Prime Minister Narendra Modi wants to make India a developed nation. How soon can a country once synonymous with red tape become a $10 trillion economy?
India’s economic transformation is kicking into high gear.
Global manufacturers are looking beyond China, with Prime Minister Narendra Modi stepping up to seize the moment. The government is spending nearly 20% of its budget this fiscal year on capital investments, the most in at least a decade.
Modi is closer than any predecessor to being able to claim that the nation — which may have just passed China as the world’s most populous — is finally meeting its economic potential. To get there, he’ll have to wrestle with the drawbacks of its exceptional scale: the remnants of the red tape and corruption that has slowed India’s rise, and the stark inequality that defines the democracy of 1.4 billion people.
“India is on the cusp of huge change,” said Nandan Nilekani, a founder of Infosys Ltd., one of the nation’s largest technology services companies. India has quickly created capacity to support tens of thousands of startups, a few billion smartphones and data rates that rank among the lowest in the world, he said.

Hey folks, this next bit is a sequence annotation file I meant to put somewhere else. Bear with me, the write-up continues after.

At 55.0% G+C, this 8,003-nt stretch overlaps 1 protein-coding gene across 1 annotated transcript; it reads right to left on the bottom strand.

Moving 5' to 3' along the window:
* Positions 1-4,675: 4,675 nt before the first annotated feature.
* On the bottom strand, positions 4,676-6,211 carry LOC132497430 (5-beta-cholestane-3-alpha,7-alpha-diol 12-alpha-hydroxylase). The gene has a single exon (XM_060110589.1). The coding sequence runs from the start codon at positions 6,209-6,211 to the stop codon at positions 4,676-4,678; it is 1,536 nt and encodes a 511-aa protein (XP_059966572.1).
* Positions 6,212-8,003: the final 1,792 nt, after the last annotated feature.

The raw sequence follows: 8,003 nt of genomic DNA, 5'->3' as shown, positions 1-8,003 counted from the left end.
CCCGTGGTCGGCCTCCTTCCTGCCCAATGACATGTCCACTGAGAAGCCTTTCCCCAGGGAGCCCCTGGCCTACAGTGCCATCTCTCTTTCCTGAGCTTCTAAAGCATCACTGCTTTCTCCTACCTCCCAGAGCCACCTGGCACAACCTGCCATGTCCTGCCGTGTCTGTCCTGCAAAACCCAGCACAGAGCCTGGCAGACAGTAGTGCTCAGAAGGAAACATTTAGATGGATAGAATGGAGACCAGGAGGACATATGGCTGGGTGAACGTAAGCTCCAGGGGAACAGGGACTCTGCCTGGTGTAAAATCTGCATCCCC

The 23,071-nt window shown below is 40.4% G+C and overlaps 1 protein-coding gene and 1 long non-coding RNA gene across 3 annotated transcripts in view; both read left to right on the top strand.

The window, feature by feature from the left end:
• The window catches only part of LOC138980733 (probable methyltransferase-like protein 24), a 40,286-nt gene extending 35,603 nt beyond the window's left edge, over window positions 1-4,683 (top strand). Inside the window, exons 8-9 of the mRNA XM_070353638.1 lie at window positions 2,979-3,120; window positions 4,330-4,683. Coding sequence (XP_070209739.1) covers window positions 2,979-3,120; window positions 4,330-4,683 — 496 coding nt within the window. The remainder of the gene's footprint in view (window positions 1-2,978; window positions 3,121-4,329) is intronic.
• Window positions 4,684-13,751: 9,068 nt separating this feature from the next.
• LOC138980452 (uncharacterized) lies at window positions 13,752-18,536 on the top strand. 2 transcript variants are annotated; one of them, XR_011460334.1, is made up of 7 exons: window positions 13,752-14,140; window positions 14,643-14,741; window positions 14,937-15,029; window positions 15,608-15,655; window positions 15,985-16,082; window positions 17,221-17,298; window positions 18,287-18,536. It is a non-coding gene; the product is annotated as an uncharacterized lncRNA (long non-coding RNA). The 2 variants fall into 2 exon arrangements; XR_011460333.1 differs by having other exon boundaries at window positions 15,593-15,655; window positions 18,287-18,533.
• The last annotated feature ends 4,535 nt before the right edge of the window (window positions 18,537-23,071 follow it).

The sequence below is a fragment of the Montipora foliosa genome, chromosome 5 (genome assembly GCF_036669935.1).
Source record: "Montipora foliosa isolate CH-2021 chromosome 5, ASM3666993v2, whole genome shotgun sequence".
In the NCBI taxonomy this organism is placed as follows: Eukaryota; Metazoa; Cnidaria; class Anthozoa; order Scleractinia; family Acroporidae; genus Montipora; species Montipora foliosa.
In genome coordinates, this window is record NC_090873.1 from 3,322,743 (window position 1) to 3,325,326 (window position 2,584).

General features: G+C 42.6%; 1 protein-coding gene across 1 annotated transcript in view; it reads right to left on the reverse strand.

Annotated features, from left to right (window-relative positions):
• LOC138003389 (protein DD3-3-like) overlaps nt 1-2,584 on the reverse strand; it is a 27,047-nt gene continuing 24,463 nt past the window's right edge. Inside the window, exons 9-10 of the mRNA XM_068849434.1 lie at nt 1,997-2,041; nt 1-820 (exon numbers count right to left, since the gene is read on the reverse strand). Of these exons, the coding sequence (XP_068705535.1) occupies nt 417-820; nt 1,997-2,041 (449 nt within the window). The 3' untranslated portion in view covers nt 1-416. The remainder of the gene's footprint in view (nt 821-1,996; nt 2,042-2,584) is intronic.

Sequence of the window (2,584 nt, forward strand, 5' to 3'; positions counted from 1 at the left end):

Bloomberg Economics expects the nation’s per capita income to pull even with some developed countries in that span, putting Modi’s goal within reach. Potential GDP growth will gradually peak at about 8.5% early next decade, propelled by corporate tax cuts, incentives for manufacturers and privatization of public assets, according to BE. The Centre for Economics and Business Research predicts India to become a $10 trillion economy by 2035.